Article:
Tuesday, September 11, 2012

Moments of Silence

Like everyone I know, I can tell you exactly where I was on 9/11.  My car radio was being dumb, and it wouldn't turn on until almost an hour into my commute.  When it finally did come on, I was quite literally 10 minutes away from work and I listened in shock.  I arrived at work and we all gathered around the TV in the owner's office and watched it all unfold live.

I remember wondering what it was going to be like to be at war.  How our country would survive. Then we heard about the attack on the pentagon and I was calling my parents like mad trying to be sure this wasn't one of the days my Dad was there.  As a Navy contractor, he was at the Pentagon off and on.

And then we heard about flight 93, crash landing in a field in Pennsylvania as passengers and crew tried to regain control of the plane from terrorist.

I reached out to my ex-husband, knowing he was working in New York as a contractor.  And it took me almost a week to track down my friend Joe who lived and worked in New York for UPS at the time.  His route took him to the World Trade Center every day.  I heard from my friend Jen, that her mom was actually in one of the towers when it was struck.  She was there on business as an out of towner.  When they told everyone they could re-enter the building, she decided to go back to her hotel instead.  Best decision she ever made.  And when it was all said and done, and the death toll counted...

I cried.

I remember weeks of driving to work and not seeing a plane in the sky and thinking how weird it was.  I remember the flags flying on my car.  On everyone's cars.  I remember The Hubs putting his Marine Corp flag and American flag out every day.  I remember a tearful conversation on the floor of our kitchen and a painful decision about whether to re-enlist knowing it would end his chances of retaining custody of his kids, or staying home, out of this fight, so he could be here for his two girls.  I remember the overwhelming feeling of this event having awakened the sleeping lion that is America.  I remember feeling a terrible pride and knowing that we would not let this go unchallenged.  I remember the tight fear in my chest of where this would take us, wondering how many lives would be lost, and still feeling like we had to.  I was never very good at turning the other cheek.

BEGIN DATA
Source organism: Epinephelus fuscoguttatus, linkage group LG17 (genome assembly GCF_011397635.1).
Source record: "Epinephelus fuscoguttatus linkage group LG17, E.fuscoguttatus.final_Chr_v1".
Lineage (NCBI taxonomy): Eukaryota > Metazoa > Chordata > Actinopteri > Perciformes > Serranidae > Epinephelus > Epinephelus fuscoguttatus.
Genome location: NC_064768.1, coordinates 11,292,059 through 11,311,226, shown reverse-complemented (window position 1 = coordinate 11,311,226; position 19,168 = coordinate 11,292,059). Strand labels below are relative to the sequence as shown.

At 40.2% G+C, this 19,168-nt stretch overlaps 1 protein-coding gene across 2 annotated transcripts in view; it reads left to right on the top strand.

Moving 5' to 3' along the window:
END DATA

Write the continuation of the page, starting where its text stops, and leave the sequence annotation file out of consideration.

I suspect you'll hear similar stories from a lot of people today.  You'll hear open thank yous to our military, who watch our borders so we can sleep safe.  You'll hear people asking you to thank our firemen and police officers.  And you'll hear people asking you to remember, and to never forget.. as if we could.  Mostly, though, I just hope people take a moment to stop.  That there are little moments of silence going on all through-out today, all across America.  Just a few minutes of wakefulness for that sleeping lion; for us to remember all of those who fell, and those who rose from the ashes.

Seriously.. Thoughts?

1 comment:

  1. I am crying right now, you made the picture of that day so vivid. I too was in shock, seeing and knowing that people were dying all around. I would never ever ever forget that day, what I was doing or where I was going. That day changed me and America too. God Bless her! I will give my moment of silence.